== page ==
Jesus took the five loaves and two fish, looked up toward heaven, and asked God’s blessing on the food. Breaking the loaves into pieces, he kept giving the bread and fish to the disciples to give to the people. They all ate as much as they wanted, and they picked up twelve baskets of leftovers!

I think Jesus had fun with this miracle. I mean, there were no demons involved, no diseases, no catastrophic storms. It was just lunch he was dealing with.

Apart from the resurrection, this is the only miracle reported in all four gospels. The number–5000–grabs the headlines, but what fascinates me is this detail:
They all ate as much as they wanted, and they picked up twelve baskets of leftovers! (Luke 9:16-17/NLT)

Super-abundance (“more”) is a principal of the Kingdom of Heaven. Jesus isn’t just sufficient, he is more than enough. God doesn’t just meet our needs, he overflows:
You prepare a table before me in the presence of my enemies; you anoint my head with oil; my cup runs over. (Psalms 23:5)

Speaking of cups running over, the Bible twice uses an outrageous picture–wine as common as washwater–in order to illustrate God’s superabundant provision.

Jesus’ first miracle–at the wedding in Cana (John 2)–was in fulfillment of Jacob’s famous prophetic vision:
The scepter will not depart from Judah, nor the ruler’s staff from between his feet, until he comes to whom it belongs and the obedience of the nations is his.
He will tether his donkey to a vine, his colt to the choicest branch; he will wash his garments in wine, his robes in the blood of grapes. (Genesis 49:10-11)

Jesus directed that large vessels (normally used to store washwater) be filled with water. Then he turned it into the choicest wine. His time–and the time of Israel’s visitation–had come. It was an unmistakable pronouncement to His disciples that he was the Anointed of God, the promised King to come.

God’s superabundant provision during His first advent would be the blood of the Son of God, symbolized from Melchizedek to the Lord’s Supper by wine.

Jacob’s prophecy will be re-fulfilled (!) at Jesus’ second advent (during the Millennial reign) when donkeys will be tethered to the choicest vine, and allowed to eat their fill of the best grapes. Wine, once again, will be as common as washwater.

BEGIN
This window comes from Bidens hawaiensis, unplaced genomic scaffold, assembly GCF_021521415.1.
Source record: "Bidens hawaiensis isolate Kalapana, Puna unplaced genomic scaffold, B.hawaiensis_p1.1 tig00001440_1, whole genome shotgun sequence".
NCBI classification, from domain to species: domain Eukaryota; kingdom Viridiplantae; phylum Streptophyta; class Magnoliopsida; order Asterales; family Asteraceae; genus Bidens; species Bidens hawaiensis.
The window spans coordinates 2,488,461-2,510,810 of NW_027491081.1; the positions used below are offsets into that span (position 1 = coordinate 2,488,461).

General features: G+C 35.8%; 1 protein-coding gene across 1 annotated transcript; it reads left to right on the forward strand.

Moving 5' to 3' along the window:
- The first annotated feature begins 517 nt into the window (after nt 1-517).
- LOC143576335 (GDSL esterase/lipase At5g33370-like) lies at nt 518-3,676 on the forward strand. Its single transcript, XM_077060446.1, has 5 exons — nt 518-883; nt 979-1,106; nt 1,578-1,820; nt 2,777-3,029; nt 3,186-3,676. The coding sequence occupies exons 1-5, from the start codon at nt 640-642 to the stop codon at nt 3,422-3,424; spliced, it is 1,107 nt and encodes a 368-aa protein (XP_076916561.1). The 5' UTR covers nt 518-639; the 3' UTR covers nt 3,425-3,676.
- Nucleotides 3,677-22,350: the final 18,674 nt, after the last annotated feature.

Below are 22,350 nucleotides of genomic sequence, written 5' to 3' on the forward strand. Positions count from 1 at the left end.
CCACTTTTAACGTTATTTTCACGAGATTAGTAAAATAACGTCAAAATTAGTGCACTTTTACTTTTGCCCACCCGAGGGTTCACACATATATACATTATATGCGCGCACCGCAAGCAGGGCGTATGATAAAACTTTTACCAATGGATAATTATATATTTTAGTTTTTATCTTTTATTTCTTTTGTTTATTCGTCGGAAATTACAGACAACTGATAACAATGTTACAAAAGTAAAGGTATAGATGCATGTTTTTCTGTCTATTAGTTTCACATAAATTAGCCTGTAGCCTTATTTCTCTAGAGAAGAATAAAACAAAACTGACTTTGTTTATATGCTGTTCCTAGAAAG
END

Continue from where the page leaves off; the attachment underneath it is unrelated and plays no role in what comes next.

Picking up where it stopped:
Our blessings (cups filled and to-be-filled) will leave any means of measurement, and even the powers of imagination, behind:
God is able to do exceedingly abundantly above all that we ask or think, according to his power that is at work within us (Ephesians 3:20/NKJV).

(Not wanting to stretch your head too much too soon, Stand in the Rain will take a brief respite. Be sure to return tomorrow for more Kingdom calisthenics.)


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‘Lord, Lord’

The Word for today:
Luke 8:40-56

We Christians use the word ‘Lord’ a lot. It’s ‘Lord’ this and ‘Lord’ that. Jesus, for one, thought the word was misused and overused, and he said so:
“Why do you call me, ‘Lord, Lord,’ and do not do what I say?” (Luke 6:46)

We use the term unthinkingly, as if it were a name. ‘Lord’ is not a name. It’s a word that defines a certain relationship–a relationship that looks like this:

He’s in charge, and I am not.

With that in mind, let’s listen to Jesus’ words once again:
“Why do you call me, ‘Lord, Lord,’ and do not do what I say?” (Luke 6:46)


Luke has just marched us through a well-orchestrated section of scripture which serves to illustrate one big theme: Jesus is Lord.

He is Lord of the natural realm:
And they went and woke him, saying, “Master, Master, we are perishing!” And he awoke and rebuked the wind and the raging waves, and they ceased, and there was a calm. (Luke 8:24)

He is Lord of the supernatural realm:
“What have you to do with us, Jesus of Nazareth? Have you come to destroy us? I know who you are–the Holy One of God.” But Jesus rebuked him, saying, “Be silent and come out of him!” And when the demon had thrown him down in their midst, he came out of him, having done him no harm. (Luke 4:34-35)